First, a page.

Rati Ram has a forthcoming paper in Economics Letters,
    Weede and Kampf have one in Economica,
    and I have one coauthored with psychologist W. Joel Schneider in the March 2006 Journal of Economic Growth. The latter runs hundreds of robustness tests on the IQ-GDP correlation. It’s safe to say that national average IQ passes quite handily. The free version is on my homepage:
    http://www.siue.edu/~garjone
    In this brief space, I can’t address all your questions, but suffice it to say that a lot of economists are curious about this topic. It’ll be with us for quite a while….

  32. Economic Investigations

    News of the World #19

    A Four from two edition, with Marginal Revolutionaries and Econobrowsers. Marginal Revolution Did World War II end the Great Depression?, in continuation to the debate that seems to have died out, about FDR and the perverse effects of his “New De…

  33. terence

    Garett,
    Thanks for the link – I’ll look at it when I get the time. In the meantime, perhaps you could help with one question. How do you separate for cause and effect? The existence of the Flynn effect provides persuasive evidence of the fact that economic development (or something inter-related to it like education) leads to higher IQ. (If the Flynn effect had always been with us – rather than being a recent occurrence – IQs, by the time you got back to the enlightenment, would have been circa 0 – unlikely). Is there an instrumental variable you use to for this. If so I would love to hear about it (I’m sceptical I confess). I can’t imagine that you can use time offsets – for most countries there just wouldn’t be the data.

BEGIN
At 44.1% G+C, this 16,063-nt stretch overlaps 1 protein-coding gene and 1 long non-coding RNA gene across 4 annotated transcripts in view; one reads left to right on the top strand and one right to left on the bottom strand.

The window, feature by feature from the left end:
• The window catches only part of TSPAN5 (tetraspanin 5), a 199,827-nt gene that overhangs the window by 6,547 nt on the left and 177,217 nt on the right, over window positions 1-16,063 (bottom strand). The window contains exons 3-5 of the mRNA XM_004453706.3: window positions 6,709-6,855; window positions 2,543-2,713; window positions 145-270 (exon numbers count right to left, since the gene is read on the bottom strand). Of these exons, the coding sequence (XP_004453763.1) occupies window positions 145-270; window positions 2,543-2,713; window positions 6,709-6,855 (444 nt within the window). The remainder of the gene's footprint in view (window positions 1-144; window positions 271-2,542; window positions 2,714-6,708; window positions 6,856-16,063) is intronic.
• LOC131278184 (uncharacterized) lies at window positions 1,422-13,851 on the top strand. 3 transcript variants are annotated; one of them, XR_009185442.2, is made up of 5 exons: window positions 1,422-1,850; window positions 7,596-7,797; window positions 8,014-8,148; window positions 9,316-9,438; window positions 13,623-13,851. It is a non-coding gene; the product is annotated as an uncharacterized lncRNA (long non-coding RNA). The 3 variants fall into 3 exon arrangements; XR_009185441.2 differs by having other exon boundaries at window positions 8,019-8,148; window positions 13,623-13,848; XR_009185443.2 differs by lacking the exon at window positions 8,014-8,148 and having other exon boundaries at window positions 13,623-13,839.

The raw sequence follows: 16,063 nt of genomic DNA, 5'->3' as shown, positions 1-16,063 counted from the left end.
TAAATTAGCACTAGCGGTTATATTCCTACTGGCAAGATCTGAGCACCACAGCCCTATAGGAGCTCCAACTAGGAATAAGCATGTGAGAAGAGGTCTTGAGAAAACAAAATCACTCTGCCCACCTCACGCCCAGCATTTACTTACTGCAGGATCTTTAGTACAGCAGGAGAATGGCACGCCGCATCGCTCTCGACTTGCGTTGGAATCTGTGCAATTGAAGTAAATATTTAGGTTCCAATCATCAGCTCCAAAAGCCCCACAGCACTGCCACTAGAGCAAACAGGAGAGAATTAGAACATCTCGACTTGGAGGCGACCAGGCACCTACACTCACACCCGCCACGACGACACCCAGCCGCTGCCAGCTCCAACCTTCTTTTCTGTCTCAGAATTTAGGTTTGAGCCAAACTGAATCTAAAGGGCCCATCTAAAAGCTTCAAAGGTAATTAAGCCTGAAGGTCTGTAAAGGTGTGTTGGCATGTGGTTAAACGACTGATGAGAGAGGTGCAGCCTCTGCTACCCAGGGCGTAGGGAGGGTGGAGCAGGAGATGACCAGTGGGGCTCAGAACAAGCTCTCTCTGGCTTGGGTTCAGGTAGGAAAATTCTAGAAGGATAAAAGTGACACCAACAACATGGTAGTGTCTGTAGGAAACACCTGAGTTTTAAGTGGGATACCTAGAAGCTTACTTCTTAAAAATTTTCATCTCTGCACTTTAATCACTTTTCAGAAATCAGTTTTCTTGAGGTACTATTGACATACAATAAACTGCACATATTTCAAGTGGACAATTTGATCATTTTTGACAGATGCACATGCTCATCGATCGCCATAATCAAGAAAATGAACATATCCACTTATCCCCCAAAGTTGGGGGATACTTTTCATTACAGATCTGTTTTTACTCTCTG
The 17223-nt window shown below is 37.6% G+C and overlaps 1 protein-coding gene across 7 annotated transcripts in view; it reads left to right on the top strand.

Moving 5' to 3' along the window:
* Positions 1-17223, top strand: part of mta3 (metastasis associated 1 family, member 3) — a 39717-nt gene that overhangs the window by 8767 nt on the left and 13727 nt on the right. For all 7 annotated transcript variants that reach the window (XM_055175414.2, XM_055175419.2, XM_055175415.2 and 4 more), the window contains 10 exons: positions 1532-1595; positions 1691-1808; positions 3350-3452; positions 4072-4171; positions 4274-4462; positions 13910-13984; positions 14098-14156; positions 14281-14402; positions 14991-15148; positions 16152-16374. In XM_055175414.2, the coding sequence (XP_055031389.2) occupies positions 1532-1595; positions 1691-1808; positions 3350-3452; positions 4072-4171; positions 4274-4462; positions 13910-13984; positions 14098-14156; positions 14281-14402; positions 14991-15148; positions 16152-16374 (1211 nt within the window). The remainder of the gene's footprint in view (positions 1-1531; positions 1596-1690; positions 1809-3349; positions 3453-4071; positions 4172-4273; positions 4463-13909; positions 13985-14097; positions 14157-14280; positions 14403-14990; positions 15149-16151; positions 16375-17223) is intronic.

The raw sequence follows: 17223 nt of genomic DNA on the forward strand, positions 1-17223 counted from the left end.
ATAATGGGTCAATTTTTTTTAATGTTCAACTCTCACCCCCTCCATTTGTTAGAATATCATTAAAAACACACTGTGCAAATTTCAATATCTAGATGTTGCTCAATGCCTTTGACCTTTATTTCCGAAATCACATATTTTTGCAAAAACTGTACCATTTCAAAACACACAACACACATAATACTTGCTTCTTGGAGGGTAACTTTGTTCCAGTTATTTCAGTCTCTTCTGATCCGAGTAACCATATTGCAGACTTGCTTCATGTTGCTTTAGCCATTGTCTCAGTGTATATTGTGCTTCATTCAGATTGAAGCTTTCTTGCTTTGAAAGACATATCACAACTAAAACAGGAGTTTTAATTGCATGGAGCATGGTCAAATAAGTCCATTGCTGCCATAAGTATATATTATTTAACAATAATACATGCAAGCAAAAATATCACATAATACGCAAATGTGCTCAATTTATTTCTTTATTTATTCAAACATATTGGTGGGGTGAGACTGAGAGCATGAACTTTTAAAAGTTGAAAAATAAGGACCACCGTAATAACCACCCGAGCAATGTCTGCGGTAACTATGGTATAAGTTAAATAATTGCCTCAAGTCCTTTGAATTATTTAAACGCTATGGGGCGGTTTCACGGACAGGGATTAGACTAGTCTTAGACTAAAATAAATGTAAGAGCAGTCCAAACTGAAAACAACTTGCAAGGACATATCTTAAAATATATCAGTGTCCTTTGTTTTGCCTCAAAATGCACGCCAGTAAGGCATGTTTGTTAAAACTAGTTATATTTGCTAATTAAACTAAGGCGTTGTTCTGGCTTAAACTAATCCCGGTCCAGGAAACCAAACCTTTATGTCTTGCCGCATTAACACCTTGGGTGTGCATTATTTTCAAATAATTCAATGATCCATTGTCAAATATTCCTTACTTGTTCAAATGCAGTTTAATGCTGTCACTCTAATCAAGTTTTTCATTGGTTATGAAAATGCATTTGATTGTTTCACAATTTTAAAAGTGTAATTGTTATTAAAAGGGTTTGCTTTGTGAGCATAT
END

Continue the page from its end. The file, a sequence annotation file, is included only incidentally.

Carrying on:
On top of this I doubt the quality of much of the third world data.
    Anyhow, I will try and look at your paper when I get a chance.

  34. terence

    Garrett,